In New England’s Prospect (1635), William Wood makes a curious, nostalgic claim about the English environment. Evaluating the “Suitableness” of New England’s climate for “English Bodies,” he argues that “both summer and winter is more commended of the English there than the summer-winters, and winter-summers of England. And who is there that could not wish that England’s climate were as it hath been in quondam times: colder in winter and hotter in summer? Or who will condemn that which is as England hath been?”¹ Over the course of this climatic change, English bodies have evidently remained the same, so that...

  7. Chapter 4 “Admirable Oeconomy”: Robert Beverley’s Calculus of Compensation
    (pp. 74-96)

    Near the end of The History and Present State of Virginia (1705), Robert Beverley pauses to remark that

    the admirable Oeconomy of the Beavers, deserves to be particularly remember’d. They cohabit in one House, are incorporated in a regular Form of Government, something like Monarchy, and have over them a Superintendent, which the Indians call Pericu. He leads them out to their several lmployments, which consist in Felling of Trees, biting off the Branches, and cutting them into certain lengths, suitable to the business they design them for, all which they perform with their Teeth. When this is done, the...

  8. Chapter 5 Ideologies of Farming: Crèvecoeur, Jefferson, Rush, and Brown
    (pp. 97-121)

    On the eve of the American Revolution, J. Hector St. John de Crèvecoeur’s farmer James of Pennsylvania explained the sociopolitical structure of the American colonies to his English correspondent:

    Some few towns excepted, we are all tillers of the earth, from Nova Scotia to West Florida. We are a people of cultivators, scattered over an immense territory, communicating with each other by means of good roads and navigable rivers, united by the silken bands of mild government, all respecting the laws, without dreading their power, because they are equitable. We are all animated with the spirit of an industry which...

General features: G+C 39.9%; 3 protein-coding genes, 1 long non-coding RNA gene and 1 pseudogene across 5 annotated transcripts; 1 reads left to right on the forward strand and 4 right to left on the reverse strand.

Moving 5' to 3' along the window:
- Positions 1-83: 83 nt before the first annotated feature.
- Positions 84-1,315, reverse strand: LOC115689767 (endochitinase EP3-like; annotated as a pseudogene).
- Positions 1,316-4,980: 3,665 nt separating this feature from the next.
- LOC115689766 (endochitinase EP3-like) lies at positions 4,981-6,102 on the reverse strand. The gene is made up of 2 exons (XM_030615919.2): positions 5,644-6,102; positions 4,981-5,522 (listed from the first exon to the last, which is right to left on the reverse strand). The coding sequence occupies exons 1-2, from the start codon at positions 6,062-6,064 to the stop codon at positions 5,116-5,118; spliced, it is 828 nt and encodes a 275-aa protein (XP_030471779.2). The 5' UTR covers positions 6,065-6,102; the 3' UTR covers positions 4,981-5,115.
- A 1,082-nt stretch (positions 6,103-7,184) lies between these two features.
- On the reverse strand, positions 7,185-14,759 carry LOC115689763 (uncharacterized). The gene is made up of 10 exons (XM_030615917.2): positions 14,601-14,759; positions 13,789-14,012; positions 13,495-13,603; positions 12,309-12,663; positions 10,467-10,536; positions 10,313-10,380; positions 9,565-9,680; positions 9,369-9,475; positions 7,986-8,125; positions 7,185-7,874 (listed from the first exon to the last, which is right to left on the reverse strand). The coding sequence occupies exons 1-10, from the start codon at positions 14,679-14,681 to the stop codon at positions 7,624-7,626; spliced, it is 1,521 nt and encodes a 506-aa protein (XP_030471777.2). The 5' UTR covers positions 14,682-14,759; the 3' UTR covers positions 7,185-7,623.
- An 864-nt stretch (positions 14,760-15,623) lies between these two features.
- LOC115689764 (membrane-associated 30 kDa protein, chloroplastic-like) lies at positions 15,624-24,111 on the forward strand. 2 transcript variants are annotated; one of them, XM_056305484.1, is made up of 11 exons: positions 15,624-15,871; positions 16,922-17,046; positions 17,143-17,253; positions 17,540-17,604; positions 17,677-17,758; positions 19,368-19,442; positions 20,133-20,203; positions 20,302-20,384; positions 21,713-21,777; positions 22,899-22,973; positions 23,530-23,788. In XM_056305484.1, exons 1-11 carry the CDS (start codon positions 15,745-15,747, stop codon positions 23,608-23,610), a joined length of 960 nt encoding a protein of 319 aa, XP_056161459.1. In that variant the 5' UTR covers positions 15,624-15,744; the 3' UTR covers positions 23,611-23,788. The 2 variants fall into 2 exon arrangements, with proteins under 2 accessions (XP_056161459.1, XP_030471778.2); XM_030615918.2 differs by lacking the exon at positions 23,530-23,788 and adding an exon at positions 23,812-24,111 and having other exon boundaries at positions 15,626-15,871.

9. Chapter 6 Cherokee “Improvements” and the Removal Debate
    (pp. 122-152)

    In an era that saw forced or coerced removals of many indigenous Americans from their homelands, the Cherokees’ was the only case to gain a large measure of white support. Ralph Waldo Emerson, for example, although generally unconcerned over the fate of indigenous peoples, wrote a letter of protest to President Martin Van Buren asking, “Will the American government steal? Will it lie? Will it kill?”¹ A key to the Cherokees’ enlistment of white support was their ability to tap into an American discourse that identified the rural as a site, source, and refuge of civic virtue. This discourse of...

  10. Chapter 7 “Co-Workers with Nature”: Cooper, Thoreau, and Marsh
    (pp. 153-176)

    For Americans unfamiliar with the Cherokee georgic, Removal could be written off as yet one more instance of the inevitable disappearance of a primitive mode of life. Robert Beverley had much earlier described a loss of “Native Pleasures” resulting from colonization and had proposed a calculus of compensation in which a georgic society, through diversified economic engagement with the natural environment uniting beauty and use, might hope to repair the loss. Differing valuations of this loss are registered in our literature as early as the conflict between Thomas Morton and the Plymouth colonists. In New English Canaan (1637), Morton found...

  11. Notes
    (pp. 177-202)
  12. Works Cited
    (pp. 203-214)
  13. Index
    (pp. 215-222)
  14. Acknowledgments
    (pp. 223-223)